Frank Wouldn’t be Happy

May 19, 1997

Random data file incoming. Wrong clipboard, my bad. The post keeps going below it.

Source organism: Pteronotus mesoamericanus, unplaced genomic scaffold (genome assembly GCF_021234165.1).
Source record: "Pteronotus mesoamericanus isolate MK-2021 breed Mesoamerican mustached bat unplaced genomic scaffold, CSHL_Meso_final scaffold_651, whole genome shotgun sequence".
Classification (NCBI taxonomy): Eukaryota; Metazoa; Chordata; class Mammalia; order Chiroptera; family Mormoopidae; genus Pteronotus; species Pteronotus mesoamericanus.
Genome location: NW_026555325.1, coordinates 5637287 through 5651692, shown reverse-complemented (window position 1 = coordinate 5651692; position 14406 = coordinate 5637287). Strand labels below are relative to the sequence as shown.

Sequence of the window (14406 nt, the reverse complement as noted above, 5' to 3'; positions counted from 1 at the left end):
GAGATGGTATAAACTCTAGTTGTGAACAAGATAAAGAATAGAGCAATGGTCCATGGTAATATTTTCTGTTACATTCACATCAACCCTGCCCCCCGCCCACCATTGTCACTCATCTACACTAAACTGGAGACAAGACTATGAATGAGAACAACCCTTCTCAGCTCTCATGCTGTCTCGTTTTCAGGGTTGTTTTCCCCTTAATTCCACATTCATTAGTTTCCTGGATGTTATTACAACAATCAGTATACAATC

We went to Scottsdale, Arizona, on a family vacation last week. Of course, we did the usual tourist stuff. We visited Montezuma’s Castle near Sedona and rode the stagecoach at Rawhide, the quintessential tacky tourist trap. We also paid a visit to Taliesin West, Frank Lloyd Wright’s winter home and architectural school. Of course, everyone knows who Frank Lloyd Wright was. You don’t even have to work in the A/E business to recognize him as a world famous architect. We had already visited Oak Park, a Chicago-area neighborhood that has many of Wright’s early works, back in 1984. Frankly, from an architectural point of view, I was more impressed with his early work than I was Taliesin West. He was much more practical earlier in his career. Later on, it seems that he was more interested in form than function. Philip Johnson called him “the greatest architect of the century—- the 19th century.” Wright considered that an insult, as a staggering percentage of his life’s work was completed after he turned 70! He always had problems with his roofs. Even the roof in his own personal office leaked so badly that he had to install internal gutters to handle the incoming water! I heard another story that right after a house he had designed for the CEO of Johnson Wax was built, the owner held a dinner party and water was dripping down on him as he sat in the dining room. When the CEO called Wright at home, furious, Wright suggested that he “move his chair.” Our tour guide, a fiftyish student at Taliesin who was paying $8,500 a year for the privilege of attending school there to embark on his second career, did an excellent job telling us all about the kind of character Wright was. Clearly, Wright was an absolute control freak. He’d probably be a Scientologist if he were alive today. He was displeased with the vein of quartz visible in the small mountain behind Taliesin West, so he sent his apprentices up there with 30 gallons of brown paint to blot it out! It upset him when the productivity of his slave laborers waned after they sneaked out to spend a night drinking beer in the local tavern, so he bought it. Then, the following Sunday, Wright had a picnic with his students, and burned the place down for entertainment. Distraught over the pending construction of high tension wires and towers that would mar his view of the desert, Wright called Harry Truman to request that the lines be buried. Truman told him that he couldn’t do that, that he would be “setting a precedent.” Wright’s response was, “Isn’t that what Presidents are supposed to do?” Wright was also an egomaniac. When asked by someone if he planned the view from one particular breezeway at Taliesin, Wright said “no, it was just a lucky break.” Then he added, “But when you’re a genius, you get more than your share of lucky breaks!” No question about it, Wright probably was a genius. The fact that he became a world-renowned architect wasn’t entirely an accident. His own mother set out to make him an architect by buying him all kinds of building blocks when he was very young. Wright did the same with his kids. One of Wright’s sons went on to invent Lincoln Logs— a toy most of us had as children. But like many successful people, Wright occasionally went a little bit overboard in his attention to detail. In addition to painting the mountain behind Taliesin West, at the original Taliesin in Wisconsin, Wright was perturbed about a neighboring farm’s black and white cows ruining the appearance of the landscape. So he bought the farm and replaced the black and white cows with brown ones! As interesting as our visit to Taliesin West was, I don’t think an anal guy like Frank Lloyd Wright would be very happy about the condition of the place today. Building materials were stacked outside where anyone who came from the parking lot would see them. One of the original main entrances to the guest quarters—a glassed in area— was now being used for storage, and the junk was visible from the main plaza. The pictures they showed us of Wright’s work were glued onto some pretty tired foamcore board. And the whole place looked as if it needed a good scrubbing with a stiff brush. If you ever get to the Phoenix area, check out Taliesin West. No matter what you think of him, it would be hard to disagree that Wright was a powerful personality. After Howard Roark, Ayn Rand’s fictional architect character in The Fountainhead, Wright was (and still is) the archetypal role model for many aspiring architects. But like many of the best known names in design, I wouldn’t say he was a great manager, and he was never terribly successful in building a real firm. Originally published 5/19/1997

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